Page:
You wouldn't say the Buffalo Bills are tanking in 2018, but from a salary cap perspective, they're certainly willing to take one on the chin this season in the hopes that they'll be better prepared for the future.
In trimming the roster down to 53 players Saturday, the Bills tacked on another $5.64 million of dead cap space, bringing their season total to an astonishing $53.9 million – accounting for more than 30 percent of the team's entire salary cap this season.
"Dead cap space" refers to the portion of a team's salary cap that is accounted for by players no longer on the team. The Bills added quarterback AJ McCarron ($2.1 million) and receiver Corey Coleman ($3.54 million) to that list Saturday, trading McCarron to Oakland and cutting Coleman.
As Mark Gaughan outlined in the link above, the Bills' amount of dead cap space ranks among the highest on record. But taking expensive hits this season (from players such as Marcell Dareus, Cordy Glenn and Tyrod Taylor) should set the Bills up nicely for the future: According to Spotrac, the Bills will have the second-most cap space available for 2019.
That should help the Bills put solid pieces around quarterback Josh Allen, who will have up to four more years on his rookie contract. With the way quarterback salaries are trending, building for success with young, inexpensive quarterbacks appears to be a market inefficiency worth trying to exploit.
Colton Schmidt wins punting competition: The Bills cut punter Jon Ryan, meaning Schmidt beat him out to hold onto his job. Tight end Nick O'Leary was a mild surprise cut, in addition to Coleman. Click here for the full list of cuts.
McCarron details: On the day the Raiders traded away Khalil Mack, they also acquired McCarron for a fifth-round pick. The Twitter reaction wondered what Raiders coach Jon Gruden was doing. Here is how the trade set the Bills up for the 2019 draft.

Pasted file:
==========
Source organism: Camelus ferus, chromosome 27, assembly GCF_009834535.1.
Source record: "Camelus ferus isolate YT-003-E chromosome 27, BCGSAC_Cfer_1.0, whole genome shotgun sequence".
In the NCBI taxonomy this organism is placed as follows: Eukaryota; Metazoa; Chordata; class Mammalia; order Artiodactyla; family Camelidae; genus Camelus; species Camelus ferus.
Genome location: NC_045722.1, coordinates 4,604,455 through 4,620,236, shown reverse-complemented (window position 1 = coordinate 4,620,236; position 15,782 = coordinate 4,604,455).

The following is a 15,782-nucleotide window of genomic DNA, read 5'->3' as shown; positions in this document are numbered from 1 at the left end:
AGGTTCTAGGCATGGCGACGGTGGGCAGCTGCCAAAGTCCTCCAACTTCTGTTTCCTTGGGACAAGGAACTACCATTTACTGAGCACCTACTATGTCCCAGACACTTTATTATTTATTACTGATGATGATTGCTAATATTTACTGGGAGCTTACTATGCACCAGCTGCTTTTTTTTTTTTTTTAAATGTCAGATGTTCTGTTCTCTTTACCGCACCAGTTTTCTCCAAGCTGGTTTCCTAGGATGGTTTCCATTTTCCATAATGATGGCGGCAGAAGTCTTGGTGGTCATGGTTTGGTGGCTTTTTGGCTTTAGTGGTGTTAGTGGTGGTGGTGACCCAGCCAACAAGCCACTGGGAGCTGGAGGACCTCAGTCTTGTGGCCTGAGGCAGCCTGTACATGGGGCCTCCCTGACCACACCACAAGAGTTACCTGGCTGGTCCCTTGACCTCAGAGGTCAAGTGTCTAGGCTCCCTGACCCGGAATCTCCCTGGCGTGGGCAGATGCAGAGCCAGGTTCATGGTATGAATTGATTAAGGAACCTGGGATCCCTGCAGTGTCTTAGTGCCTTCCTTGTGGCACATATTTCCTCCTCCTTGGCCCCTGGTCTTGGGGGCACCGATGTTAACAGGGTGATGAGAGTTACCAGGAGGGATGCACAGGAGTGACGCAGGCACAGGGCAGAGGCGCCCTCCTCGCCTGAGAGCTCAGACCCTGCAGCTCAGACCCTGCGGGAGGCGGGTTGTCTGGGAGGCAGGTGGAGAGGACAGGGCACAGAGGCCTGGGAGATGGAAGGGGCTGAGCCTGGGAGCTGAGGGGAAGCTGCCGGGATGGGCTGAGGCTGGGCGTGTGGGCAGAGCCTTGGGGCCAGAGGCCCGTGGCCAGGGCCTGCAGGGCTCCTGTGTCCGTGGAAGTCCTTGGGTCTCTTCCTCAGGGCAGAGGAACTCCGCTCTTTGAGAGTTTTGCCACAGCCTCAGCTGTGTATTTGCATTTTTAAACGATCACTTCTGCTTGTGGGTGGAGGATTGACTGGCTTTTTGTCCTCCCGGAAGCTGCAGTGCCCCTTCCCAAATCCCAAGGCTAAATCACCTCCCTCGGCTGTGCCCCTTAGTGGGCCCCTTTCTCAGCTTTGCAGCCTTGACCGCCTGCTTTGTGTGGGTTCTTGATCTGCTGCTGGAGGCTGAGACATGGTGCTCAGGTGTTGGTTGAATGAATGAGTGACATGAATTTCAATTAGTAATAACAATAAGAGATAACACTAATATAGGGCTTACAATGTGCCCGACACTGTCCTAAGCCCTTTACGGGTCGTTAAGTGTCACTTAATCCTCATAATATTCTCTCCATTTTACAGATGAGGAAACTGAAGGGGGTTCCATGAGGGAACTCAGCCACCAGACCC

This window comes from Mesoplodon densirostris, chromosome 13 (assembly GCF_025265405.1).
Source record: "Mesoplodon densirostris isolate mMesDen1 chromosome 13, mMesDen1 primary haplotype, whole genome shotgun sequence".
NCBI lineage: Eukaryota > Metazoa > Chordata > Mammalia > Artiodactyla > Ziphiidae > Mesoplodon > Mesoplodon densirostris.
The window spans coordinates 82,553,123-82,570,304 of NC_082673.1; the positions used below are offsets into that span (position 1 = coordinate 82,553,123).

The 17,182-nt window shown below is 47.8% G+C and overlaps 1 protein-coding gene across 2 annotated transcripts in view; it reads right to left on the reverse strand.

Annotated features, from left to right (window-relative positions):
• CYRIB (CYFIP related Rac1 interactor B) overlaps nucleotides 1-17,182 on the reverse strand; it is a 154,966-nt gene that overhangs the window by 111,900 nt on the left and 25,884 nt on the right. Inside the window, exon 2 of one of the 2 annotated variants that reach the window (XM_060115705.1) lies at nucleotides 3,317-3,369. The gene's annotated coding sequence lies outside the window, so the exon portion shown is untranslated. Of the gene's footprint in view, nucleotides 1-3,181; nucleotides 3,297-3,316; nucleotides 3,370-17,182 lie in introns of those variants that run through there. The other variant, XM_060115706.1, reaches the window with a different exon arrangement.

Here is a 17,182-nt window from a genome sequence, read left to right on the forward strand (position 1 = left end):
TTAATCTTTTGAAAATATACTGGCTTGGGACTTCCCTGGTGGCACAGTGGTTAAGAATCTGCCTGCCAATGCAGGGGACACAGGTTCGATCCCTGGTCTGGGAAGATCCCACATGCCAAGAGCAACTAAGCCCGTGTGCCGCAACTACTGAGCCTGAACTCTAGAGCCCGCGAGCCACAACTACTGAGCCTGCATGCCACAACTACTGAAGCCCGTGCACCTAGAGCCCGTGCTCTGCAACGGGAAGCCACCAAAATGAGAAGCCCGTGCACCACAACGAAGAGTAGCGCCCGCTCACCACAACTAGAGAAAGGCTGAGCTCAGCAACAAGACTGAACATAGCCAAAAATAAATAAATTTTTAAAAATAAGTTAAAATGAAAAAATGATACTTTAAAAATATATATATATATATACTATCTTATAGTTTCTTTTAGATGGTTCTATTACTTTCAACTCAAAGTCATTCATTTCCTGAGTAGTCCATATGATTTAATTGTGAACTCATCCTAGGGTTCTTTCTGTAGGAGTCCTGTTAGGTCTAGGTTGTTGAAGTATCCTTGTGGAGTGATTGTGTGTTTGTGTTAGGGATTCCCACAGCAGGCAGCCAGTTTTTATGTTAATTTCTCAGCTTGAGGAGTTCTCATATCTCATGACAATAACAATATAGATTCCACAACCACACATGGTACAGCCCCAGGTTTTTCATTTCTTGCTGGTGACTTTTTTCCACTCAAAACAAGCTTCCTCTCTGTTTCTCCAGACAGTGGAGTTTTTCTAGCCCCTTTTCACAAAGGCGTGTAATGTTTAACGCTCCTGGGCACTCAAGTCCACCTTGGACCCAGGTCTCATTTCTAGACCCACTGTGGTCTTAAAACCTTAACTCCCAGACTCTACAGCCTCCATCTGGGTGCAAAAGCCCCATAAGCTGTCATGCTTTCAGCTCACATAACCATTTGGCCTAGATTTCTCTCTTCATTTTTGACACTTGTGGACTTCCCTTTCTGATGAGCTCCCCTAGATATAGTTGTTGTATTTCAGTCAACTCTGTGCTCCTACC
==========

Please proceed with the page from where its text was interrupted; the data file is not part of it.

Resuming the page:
What the national media is saying about the Bills for 2018: There's no way around the fact that the Bills overachieved last season. Sean McDermott should get credit for getting more out of his team and taking advantage of their situation, but the national media doesn't have a favorable outlook for 2018. "McDermott must conjure that magic again in 2018; his Bills are still pocked with deficiencies, mainly up front," Sports Illustrated wrote. "Top to bottom, this is one of the NFL’s least talented rosters. A second year of overachievement is improbable."
Bills look back on Friday Night Lights: As high school football opens around the country, Bills players reflected on their time playing in front of much smaller crowds. “One of the things that's the most special about high school football is the kids you grew up with,” said rookie Harrison Phillips, who was the 2013 Gatorade Nebraska Football Player of the Year. “... In your brain, at that time, you think that's the end-all, be-all. It's hard to see into the future at that time. Every day is the most important day ever. To have that goal of trying to win a state championship, build that camaraderie with the guys, it was a fun ride.”
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